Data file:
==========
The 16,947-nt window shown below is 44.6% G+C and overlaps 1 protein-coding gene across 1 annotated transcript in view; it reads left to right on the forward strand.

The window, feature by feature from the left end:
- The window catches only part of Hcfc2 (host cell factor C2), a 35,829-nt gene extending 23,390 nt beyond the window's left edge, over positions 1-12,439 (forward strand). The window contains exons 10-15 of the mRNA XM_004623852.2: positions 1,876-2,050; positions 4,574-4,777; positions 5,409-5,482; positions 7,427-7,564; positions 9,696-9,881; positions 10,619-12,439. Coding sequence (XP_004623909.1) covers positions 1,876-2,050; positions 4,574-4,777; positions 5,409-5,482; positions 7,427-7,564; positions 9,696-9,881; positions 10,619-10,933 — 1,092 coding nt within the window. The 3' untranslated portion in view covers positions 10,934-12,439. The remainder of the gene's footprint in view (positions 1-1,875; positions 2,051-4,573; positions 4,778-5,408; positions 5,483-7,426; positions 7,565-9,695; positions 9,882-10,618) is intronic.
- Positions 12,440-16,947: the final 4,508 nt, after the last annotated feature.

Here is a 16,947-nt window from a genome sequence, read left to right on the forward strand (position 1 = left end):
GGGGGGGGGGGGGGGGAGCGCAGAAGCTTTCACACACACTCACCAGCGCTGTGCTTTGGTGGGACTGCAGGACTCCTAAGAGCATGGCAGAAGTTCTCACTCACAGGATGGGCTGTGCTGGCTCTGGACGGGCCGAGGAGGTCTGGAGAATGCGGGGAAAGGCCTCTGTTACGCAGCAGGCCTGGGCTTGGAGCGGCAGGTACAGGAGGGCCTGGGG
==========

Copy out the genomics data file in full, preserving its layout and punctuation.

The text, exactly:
The 16,947-nt window shown below is 44.6% G+C and overlaps 1 protein-coding gene across 1 annotated transcript in view; it reads left to right on the forward strand.

The window, feature by feature from the left end:
- The window catches only part of Hcfc2 (host cell factor C2), a 35,829-nt gene extending 23,390 nt beyond the window's left edge, over positions 1-12,439 (forward strand). The window contains exons 10-15 of the mRNA XM_004623852.2: positions 1,876-2,050; positions 4,574-4,777; positions 5,409-5,482; positions 7,427-7,564; positions 9,696-9,881; positions 10,619-12,439. Coding sequence (XP_004623909.1) covers positions 1,876-2,050; positions 4,574-4,777; positions 5,409-5,482; positions 7,427-7,564; positions 9,696-9,881; positions 10,619-10,933 — 1,092 coding nt within the window. The 3' untranslated portion in view covers positions 10,934-12,439. The remainder of the gene's footprint in view (positions 1-1,875; positions 2,051-4,573; positions 4,778-5,408; positions 5,483-7,426; positions 7,565-9,695; positions 9,882-10,618) is intronic.
- Positions 12,440-16,947: the final 4,508 nt, after the last annotated feature.

Here is a 16,947-nt window from a genome sequence, read left to right on the forward strand (position 1 = left end):
GGGGGGGGGGGGGGGGAGCGCAGAAGCTTTCACACACACTCACCAGCGCTGTGCTTTGGTGGGACTGCAGGACTCCTAAGAGCATGGCAGAAGTTCTCACTCACAGGATGGGCTGTGCTGGCTCTGGACGGGCCGAGGAGGTCTGGAGAATGCGGGGAAAGGCCTCTGTTACGCAGCAGGCCTGGGCTTGGAGCGGCAGGTACAGGAGGGCCTGGGG